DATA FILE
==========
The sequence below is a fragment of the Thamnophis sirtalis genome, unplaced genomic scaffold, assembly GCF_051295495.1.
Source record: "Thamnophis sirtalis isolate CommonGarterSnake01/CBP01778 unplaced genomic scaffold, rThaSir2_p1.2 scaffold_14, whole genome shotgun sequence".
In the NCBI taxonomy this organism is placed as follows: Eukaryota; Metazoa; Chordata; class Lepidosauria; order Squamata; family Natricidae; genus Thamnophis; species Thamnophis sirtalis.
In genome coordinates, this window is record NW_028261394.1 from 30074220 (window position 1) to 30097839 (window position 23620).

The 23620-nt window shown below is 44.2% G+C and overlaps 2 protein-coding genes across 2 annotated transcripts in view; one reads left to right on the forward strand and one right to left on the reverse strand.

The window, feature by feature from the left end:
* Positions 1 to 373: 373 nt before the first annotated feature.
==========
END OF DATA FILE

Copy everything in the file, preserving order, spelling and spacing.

The sequence below is a fragment of the Thamnophis sirtalis genome, unplaced genomic scaffold, assembly GCF_051295495.1.
Source record: "Thamnophis sirtalis isolate CommonGarterSnake01/CBP01778 unplaced genomic scaffold, rThaSir2_p1.2 scaffold_14, whole genome shotgun sequence".
In the NCBI taxonomy this organism is placed as follows: Eukaryota; Metazoa; Chordata; class Lepidosauria; order Squamata; family Natricidae; genus Thamnophis; species Thamnophis sirtalis.
In genome coordinates, this window is record NW_028261394.1 from 30074220 (window position 1) to 30097839 (window position 23620).

The 23620-nt window shown below is 44.2% G+C and overlaps 2 protein-coding genes across 2 annotated transcripts in view; one reads left to right on the forward strand and one right to left on the reverse strand.

The window, feature by feature from the left end:
* Positions 1 to 373: 373 nt before the first annotated feature.